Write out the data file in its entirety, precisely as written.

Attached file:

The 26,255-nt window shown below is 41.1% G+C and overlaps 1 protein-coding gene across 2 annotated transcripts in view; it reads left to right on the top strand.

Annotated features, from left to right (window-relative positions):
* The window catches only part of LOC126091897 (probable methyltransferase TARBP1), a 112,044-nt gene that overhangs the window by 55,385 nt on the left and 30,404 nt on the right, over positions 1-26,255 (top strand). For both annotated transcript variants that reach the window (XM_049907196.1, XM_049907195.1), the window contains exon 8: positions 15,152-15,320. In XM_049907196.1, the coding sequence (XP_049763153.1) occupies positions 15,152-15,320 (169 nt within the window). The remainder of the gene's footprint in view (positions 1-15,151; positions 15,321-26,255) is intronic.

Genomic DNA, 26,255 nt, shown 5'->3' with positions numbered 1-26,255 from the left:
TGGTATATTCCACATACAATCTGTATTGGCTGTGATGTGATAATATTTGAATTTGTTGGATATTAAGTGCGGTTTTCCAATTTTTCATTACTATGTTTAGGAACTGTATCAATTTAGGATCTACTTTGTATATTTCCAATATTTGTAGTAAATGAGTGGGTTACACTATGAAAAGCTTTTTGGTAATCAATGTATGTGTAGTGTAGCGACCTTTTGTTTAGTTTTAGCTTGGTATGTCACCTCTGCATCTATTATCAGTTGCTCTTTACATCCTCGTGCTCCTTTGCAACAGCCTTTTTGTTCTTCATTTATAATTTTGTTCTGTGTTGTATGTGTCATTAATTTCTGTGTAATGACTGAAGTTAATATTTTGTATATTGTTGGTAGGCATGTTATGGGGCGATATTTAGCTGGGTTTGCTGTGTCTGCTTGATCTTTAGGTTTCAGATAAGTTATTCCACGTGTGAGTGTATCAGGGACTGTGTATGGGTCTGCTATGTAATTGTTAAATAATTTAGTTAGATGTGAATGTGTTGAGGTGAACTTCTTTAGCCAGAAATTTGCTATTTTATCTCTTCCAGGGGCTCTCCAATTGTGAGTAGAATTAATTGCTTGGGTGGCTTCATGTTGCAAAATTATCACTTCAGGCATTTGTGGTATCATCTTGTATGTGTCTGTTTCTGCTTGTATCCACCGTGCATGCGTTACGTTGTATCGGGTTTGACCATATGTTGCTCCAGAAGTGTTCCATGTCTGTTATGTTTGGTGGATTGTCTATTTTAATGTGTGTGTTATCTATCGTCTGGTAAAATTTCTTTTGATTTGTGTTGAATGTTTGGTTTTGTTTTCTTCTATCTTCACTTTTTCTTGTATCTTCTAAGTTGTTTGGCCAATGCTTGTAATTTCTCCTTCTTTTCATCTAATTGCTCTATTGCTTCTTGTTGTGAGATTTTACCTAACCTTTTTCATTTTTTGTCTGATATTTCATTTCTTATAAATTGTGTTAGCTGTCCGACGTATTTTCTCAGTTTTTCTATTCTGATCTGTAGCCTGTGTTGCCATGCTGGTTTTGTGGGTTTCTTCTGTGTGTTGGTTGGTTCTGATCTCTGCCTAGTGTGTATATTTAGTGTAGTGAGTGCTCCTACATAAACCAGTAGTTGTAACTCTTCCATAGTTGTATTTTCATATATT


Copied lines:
The 26,255-nt window shown below is 41.1% G+C and overlaps 1 protein-coding gene across 2 annotated transcripts in view; it reads left to right on the top strand.

Annotated features, from left to right (window-relative positions):
* The window catches only part of LOC126091897 (probable methyltransferase TARBP1), a 112,044-nt gene that overhangs the window by 55,385 nt on the left and 30,404 nt on the right, over positions 1-26,255 (top strand). For both annotated transcript variants that reach the window (XM_049907196.1, XM_049907195.1), the window contains exon 8: positions 15,152-15,320. In XM_049907196.1, the coding sequence (XP_049763153.1) occupies positions 15,152-15,320 (169 nt within the window). The remainder of the gene's footprint in view (positions 1-15,151; positions 15,321-26,255) is intronic.

Genomic DNA, 26,255 nt, shown 5'->3' with positions numbered 1-26,255 from the left:
TGGTATATTCCACATACAATCTGTATTGGCTGTGATGTGATAATATTTGAATTTGTTGGATATTAAGTGCGGTTTTCCAATTTTTCATTACTATGTTTAGGAACTGTATCAATTTAGGATCTACTTTGTATATTTCCAATATTTGTAGTAAATGAGTGGGTTACACTATGAAAAGCTTTTTGGTAATCAATGTATGTGTAGTGTAGCGACCTTTTGTTTAGTTTTAGCTTGGTATGTCACCTCTGCATCTATTATCAGTTGCTCTTTACATCCTCGTGCTCCTTTGCAACAGCCTTTTTGTTCTTCATTTATAATTTTGTTCTGTGTTGTATGTGTCATTAATTTCTGTGTAATGACTGAAGTTAATATTTTGTATATTGTTGGTAGGCATGTTATGGGGCGATATTTAGCTGGGTTTGCTGTGTCTGCTTGATCTTTAGGTTTCAGATAAGTTATTCCACGTGTGAGTGTATCAGGGACTGTGTATGGGTCTGCTATGTAATTGTTAAATAATTTAGTTAGATGTGAATGTGTTGAGGTGAACTTCTTTAGCCAGAAATTTGCTATTTTATCTCTTCCAGGGGCTCTCCAATTGTGAGTAGAATTAATTGCTTGGGTGGCTTCATGTTGCAAAATTATCACTTCAGGCATTTGTGGTATCATCTTGTATGTGTCTGTTTCTGCTTGTATCCACCGTGCATGCGTTACGTTGTATCGGGTTTGACCATATGTTGCTCCAGAAGTGTTCCATGTCTGTTATGTTTGGTGGATTGTCTATTTTAATGTGTGTGTTATCTATCGTCTGGTAAAATTTCTTTTGATTTGTGTTGAATGTTTGGTTTTGTTTTCTTCTATCTTCACTTTTTCTTGTATCTTCTAAGTTGTTTGGCCAATGCTTGTAATTTCTCCTTCTTTTCATCTAATTGCTCTATTGCTTCTTGTTGTGAGATTTTACCTAACCTTTTTCATTTTTTGTCTGATATTTCATTTCTTATAAATTGTGTTAGCTGTCCGACGTATTTTCTCAGTTTTTCTATTCTGATCTGTAGCCTGTGTTGCCATGCTGGTTTTGTGGGTTTCTTCTGTGTGTTGGTTGGTTCTGATCTCTGCCTAGTGTGTATATTTAGTGTAGTGAGTGCTCCTACATAAACCAGTAGTTGTAACTCTTCCATAGTTGTATTTTCATATATT